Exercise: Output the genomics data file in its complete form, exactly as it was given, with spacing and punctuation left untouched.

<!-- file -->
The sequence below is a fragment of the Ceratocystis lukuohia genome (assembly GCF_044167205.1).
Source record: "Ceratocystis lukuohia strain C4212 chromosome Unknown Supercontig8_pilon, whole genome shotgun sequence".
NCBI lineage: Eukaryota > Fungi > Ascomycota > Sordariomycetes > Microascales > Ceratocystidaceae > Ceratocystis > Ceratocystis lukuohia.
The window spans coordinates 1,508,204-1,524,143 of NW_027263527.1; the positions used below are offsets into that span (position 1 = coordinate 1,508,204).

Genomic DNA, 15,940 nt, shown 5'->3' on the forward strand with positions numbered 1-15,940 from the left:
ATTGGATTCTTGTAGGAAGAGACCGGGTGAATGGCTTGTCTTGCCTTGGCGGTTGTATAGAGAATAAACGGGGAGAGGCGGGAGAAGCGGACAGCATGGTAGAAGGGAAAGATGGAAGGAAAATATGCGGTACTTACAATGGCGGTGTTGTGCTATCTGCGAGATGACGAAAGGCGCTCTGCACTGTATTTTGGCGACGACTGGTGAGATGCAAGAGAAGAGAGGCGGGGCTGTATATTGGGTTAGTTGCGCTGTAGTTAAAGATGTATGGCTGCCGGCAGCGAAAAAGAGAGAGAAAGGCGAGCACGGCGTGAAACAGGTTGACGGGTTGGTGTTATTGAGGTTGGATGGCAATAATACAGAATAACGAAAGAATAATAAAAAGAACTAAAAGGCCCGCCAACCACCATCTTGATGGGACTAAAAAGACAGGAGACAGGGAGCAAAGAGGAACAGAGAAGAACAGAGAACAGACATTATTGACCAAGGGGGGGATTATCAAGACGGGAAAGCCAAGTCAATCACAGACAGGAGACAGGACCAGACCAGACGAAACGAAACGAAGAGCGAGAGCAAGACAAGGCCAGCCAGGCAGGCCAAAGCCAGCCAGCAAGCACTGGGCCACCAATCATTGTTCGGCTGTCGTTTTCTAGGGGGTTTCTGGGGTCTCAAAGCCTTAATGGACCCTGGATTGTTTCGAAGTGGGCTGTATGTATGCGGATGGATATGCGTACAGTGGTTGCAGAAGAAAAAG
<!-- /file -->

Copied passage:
The sequence below is a fragment of the Ceratocystis lukuohia genome (assembly GCF_044167205.1).
Source record: "Ceratocystis lukuohia strain C4212 chromosome Unknown Supercontig8_pilon, whole genome shotgun sequence".
NCBI lineage: Eukaryota > Fungi > Ascomycota > Sordariomycetes > Microascales > Ceratocystidaceae > Ceratocystis > Ceratocystis lukuohia.
The window spans coordinates 1,508,204-1,524,143 of NW_027263527.1; the positions used below are offsets into that span (position 1 = coordinate 1,508,204).

Genomic DNA, 15,940 nt, shown 5'->3' on the forward strand with positions numbered 1-15,940 from the left:
ATTGGATTCTTGTAGGAAGAGACCGGGTGAATGGCTTGTCTTGCCTTGGCGGTTGTATAGAGAATAAACGGGGAGAGGCGGGAGAAGCGGACAGCATGGTAGAAGGGAAAGATGGAAGGAAAATATGCGGTACTTACAATGGCGGTGTTGTGCTATCTGCGAGATGACGAAAGGCGCTCTGCACTGTATTTTGGCGACGACTGGTGAGATGCAAGAGAAGAGAGGCGGGGCTGTATATTGGGTTAGTTGCGCTGTAGTTAAAGATGTATGGCTGCCGGCAGCGAAAAAGAGAGAGAAAGGCGAGCACGGCGTGAAACAGGTTGACGGGTTGGTGTTATTGAGGTTGGATGGCAATAATACAGAATAACGAAAGAATAATAAAAAGAACTAAAAGGCCCGCCAACCACCATCTTGATGGGACTAAAAAGACAGGAGACAGGGAGCAAAGAGGAACAGAGAAGAACAGAGAACAGACATTATTGACCAAGGGGGGGATTATCAAGACGGGAAAGCCAAGTCAATCACAGACAGGAGACAGGACCAGACCAGACGAAACGAAACGAAGAGCGAGAGCAAGACAAGGCCAGCCAGGCAGGCCAAAGCCAGCCAGCAAGCACTGGGCCACCAATCATTGTTCGGCTGTCGTTTTCTAGGGGGTTTCTGGGGTCTCAAAGCCTTAATGGACCCTGGATTGTTTCGAAGTGGGCTGTATGTATGCGGATGGATATGCGTACAGTGGTTGCAGAAGAAAAAG